Will a worsening outlook for inflation force the ECB to act?

PATIENCE, PERSISTENCE and prudence: the latest incarnation of the European Central Bank’s policy guidance appears to take a leaf out of early Christian writings on virtue. The central bank has counselled that, because it takes time for pricing pressures to recover from crisis years, it will keep interest rates unchanged at least through the summer of this year.

Its waiting game, though, is being sorely tested. Underlying pricing pressures have been doggedly low for years. Now gloomy economic news risks further delaying their recovery. At its monetary-policy meeting on March 7th the bank will have to consider whether to ease policy.

The headline inflation rate, which stood at 1.4% in January, has been buffeted around by movements in oil prices. But core inflation, which strips out volatile components such as food and energy prices, has proved difficult to budge. It has hovered around 1% since 2015. That is subdued compared with its average level in 2000-07, and far off the bank’s target of headline inflation below, but close to, 2%.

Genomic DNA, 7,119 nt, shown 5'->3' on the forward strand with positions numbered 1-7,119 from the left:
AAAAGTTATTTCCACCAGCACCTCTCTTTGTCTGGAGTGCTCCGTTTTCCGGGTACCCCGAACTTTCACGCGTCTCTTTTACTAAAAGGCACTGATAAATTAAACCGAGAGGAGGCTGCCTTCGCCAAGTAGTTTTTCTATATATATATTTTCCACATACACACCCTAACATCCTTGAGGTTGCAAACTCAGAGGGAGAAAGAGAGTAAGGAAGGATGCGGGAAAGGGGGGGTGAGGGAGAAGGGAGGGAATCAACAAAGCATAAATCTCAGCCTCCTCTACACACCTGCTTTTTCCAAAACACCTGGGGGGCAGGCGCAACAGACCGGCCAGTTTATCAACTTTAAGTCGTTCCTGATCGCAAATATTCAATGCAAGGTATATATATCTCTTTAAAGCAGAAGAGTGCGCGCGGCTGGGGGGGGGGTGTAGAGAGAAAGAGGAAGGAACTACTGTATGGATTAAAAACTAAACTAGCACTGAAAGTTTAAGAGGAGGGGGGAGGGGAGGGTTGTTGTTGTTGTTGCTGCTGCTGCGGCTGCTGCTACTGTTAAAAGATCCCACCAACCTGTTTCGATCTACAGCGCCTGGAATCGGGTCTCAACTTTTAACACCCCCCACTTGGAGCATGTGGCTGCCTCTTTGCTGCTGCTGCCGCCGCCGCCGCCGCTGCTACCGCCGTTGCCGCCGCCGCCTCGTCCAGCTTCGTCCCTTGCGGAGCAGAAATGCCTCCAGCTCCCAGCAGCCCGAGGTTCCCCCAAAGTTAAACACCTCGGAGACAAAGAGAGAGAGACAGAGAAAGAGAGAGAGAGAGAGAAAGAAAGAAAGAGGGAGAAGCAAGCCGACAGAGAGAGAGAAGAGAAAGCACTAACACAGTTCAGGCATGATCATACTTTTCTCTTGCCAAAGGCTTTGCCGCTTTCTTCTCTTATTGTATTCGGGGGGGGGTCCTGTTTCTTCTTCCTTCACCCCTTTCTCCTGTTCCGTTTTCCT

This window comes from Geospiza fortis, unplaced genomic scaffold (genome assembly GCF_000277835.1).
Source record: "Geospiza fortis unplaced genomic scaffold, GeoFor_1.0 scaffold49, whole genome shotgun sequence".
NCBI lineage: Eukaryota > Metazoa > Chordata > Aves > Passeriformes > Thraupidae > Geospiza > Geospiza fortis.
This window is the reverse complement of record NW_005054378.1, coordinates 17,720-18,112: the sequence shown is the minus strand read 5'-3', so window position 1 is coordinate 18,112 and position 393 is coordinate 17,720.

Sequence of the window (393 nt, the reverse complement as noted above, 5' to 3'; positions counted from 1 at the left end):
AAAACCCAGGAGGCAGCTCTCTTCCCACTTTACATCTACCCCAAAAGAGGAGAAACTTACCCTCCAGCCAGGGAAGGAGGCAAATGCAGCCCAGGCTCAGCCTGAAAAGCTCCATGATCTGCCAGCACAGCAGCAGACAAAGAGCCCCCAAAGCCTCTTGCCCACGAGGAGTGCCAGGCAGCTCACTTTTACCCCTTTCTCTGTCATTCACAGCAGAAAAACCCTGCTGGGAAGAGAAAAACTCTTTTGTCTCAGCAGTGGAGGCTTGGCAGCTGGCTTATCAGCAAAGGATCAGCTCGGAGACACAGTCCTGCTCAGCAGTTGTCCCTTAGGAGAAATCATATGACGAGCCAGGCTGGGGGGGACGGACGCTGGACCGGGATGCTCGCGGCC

The bank had hoped that above-trend economic growth would drive up wages and eventually force companies to put up their consumer prices. Indeed, economic growth was robust in 2017 and early 2018; annual wage growth had risen to 2.5% by the third quarter of 2018, a percentage point...



via The Economist: Finance and economics Business Feeds

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